Unsure of what to buy either a family member or friend with diabetes this Christmas? Remember one key thing: it all depends on the recipient.
This year marked both the Association for Nutrition’s (AfN) 10th anniversary and 100 years since some women first got the vote. To celebrate both of these milestones, the AfN ran talks and an exhibition at their annual general meeting which highlighted the roles that women have played in nutritional science over the years.
What does Christmas mean to you? Maybe it’s decorating the Christmas tree or enjoying a mince pie with mulled wine. All over the world, different countries have their own traditions for how they celebrate this time of year. For some it’s a religious holiday, whereas others might travel the world.
So, whether it be a BBQ on the beach in Australia or eating fried chicken in Japan, here are some weird yet wonderful traditions from around the world to celebrate this festive period.
In the spirit of Diabetes Awareness Month, we’re busting some myths about diabetes, food and health.
One problem that can occur in diabetes is if you get misdiagnosed with the wrong type of diabetes. The two main types of diabetes are type 1 and type 2 diabetes, and both have similar symptoms as they share high blood sugar as the main presenting factor.
At Diabetes.co.uk, we are used to seeing people on the Diabetes Forum talking about a misdiagnosis they’ve been through or asking about the possibility that a misdiagnosis may have occurred. To mark Diabetes Awareness Month, we’re exploring the mistakes of misdiagnoses and what you could do if you feel like you have been misdiagnosed.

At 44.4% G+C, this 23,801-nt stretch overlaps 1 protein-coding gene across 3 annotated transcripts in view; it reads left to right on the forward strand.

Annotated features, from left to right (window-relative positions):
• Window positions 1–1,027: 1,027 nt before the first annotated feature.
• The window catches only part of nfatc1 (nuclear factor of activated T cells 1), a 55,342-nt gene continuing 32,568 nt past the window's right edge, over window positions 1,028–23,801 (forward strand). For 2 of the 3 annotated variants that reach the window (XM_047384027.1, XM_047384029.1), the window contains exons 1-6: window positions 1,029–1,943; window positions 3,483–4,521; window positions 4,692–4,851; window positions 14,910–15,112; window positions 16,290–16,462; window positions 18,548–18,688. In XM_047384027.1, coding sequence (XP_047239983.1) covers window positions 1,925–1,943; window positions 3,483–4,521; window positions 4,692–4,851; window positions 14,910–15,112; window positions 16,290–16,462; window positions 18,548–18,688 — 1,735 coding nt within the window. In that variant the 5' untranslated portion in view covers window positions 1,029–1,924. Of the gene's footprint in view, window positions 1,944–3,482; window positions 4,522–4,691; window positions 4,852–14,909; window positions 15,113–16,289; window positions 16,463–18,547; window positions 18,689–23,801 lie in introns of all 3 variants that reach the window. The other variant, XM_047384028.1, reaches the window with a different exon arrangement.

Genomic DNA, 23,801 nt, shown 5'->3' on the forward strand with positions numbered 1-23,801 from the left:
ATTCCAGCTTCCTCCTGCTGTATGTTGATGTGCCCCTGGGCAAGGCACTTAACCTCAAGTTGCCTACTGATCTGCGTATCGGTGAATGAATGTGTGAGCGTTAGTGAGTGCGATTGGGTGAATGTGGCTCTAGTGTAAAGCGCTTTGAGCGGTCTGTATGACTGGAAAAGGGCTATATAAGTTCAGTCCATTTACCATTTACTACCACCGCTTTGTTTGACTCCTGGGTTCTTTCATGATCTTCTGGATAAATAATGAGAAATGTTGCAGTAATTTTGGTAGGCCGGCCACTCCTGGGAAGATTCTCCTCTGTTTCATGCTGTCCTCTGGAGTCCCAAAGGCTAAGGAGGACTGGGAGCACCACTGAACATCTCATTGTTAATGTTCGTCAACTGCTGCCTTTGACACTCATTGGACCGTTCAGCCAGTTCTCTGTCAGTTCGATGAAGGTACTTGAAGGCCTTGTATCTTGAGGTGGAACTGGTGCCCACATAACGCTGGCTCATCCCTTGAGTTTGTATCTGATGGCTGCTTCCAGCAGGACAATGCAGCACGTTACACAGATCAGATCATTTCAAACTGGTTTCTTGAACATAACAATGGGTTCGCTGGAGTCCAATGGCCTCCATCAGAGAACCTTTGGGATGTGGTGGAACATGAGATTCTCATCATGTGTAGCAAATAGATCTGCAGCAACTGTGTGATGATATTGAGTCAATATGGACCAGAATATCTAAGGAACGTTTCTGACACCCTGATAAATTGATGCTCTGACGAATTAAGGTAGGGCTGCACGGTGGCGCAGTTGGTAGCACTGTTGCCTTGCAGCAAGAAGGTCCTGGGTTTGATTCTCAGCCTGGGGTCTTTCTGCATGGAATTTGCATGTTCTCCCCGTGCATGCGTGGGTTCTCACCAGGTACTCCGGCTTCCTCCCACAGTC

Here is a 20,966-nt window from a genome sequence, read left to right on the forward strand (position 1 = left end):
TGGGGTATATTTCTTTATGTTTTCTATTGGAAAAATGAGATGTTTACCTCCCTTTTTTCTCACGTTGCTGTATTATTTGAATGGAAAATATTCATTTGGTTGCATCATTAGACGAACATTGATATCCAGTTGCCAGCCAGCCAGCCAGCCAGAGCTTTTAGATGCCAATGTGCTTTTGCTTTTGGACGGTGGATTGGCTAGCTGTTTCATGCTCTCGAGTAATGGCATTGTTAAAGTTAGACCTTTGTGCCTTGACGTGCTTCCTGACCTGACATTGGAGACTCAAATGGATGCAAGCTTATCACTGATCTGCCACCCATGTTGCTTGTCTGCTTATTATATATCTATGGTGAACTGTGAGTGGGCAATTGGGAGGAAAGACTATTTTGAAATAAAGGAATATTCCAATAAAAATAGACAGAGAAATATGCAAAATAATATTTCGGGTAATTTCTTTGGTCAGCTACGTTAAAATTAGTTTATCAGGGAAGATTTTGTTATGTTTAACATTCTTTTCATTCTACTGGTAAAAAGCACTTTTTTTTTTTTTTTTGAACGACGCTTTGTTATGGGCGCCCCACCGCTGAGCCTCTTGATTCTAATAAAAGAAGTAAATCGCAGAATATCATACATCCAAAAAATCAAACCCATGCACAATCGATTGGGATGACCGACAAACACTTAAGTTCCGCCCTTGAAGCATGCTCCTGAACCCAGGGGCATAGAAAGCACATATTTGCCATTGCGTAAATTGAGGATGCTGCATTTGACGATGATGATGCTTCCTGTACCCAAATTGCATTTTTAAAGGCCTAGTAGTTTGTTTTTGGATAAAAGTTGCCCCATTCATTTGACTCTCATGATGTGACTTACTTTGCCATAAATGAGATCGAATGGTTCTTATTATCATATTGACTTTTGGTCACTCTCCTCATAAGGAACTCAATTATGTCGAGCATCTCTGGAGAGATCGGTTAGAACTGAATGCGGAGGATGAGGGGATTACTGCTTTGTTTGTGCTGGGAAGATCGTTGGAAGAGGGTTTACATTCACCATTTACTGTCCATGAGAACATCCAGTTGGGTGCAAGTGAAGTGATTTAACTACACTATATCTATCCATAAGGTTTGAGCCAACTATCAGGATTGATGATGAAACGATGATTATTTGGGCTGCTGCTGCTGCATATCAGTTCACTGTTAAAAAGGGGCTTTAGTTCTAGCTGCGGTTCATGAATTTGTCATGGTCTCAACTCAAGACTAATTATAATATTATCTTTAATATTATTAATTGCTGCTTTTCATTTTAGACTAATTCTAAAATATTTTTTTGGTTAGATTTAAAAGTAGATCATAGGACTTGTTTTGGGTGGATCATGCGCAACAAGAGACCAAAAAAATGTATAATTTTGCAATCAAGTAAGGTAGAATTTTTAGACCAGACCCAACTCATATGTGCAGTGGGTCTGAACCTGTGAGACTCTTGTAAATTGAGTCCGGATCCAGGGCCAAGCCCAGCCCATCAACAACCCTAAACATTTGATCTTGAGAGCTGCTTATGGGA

As part of Diabetes Awareness Month, we’re been running a series on how you can support your loved ones to manage their diabetes.
Hearing that a friend has diabetes can be a worrying experience and it can often be difficult to know what to say. You might be wondering what you can do to help and will want to know how best you can support them.
Research into diabetes has rapidly advanced since the 20th century and new technology is being developed each year to help improve diabetes management.
As this month is Diabetes Awareness Month we wanted to shine the spotlight on some of the major breakthroughs from the 1920s until the present day and take a look at the future of diabetes research and technology.
For someone with diabetes who is either married or in a committed relationship, their spouse or partner is often one of the main sources of support. Having diabetes can be stressful, but working together as a team can support good diabetes control.
Following on from part two in our ‘supporting a loved one’ series last week, where we looked at how you can support a child with managing their diabetes, this week we’ll look at how you can support a partner or spouse.
Treating low blood sugar isn’t easy at the best of times, like when you’re at home with a bottle of Lucozade, but it’s far worse when you’re out and about. Trying to hold a conversation while treating a hypo is a diplomatic art, particularly in situations when you’re, for example, giving a presentation, being intimate or even talking live on radio.
As part of Diabetes Awareness Month we’ve launched a series looking at ways you can support a loved one to manage their diabetes, beginning last week with how you can support a parent.
This week we’re going to be focusing on ways you can support a child. For a child, being diagnosed with diabetes can be confusing and scary and often they look to their parents for reassurance. As a parent, you will want to know how best you can support your child, so we’ve put together some suggestions which you might find helpful.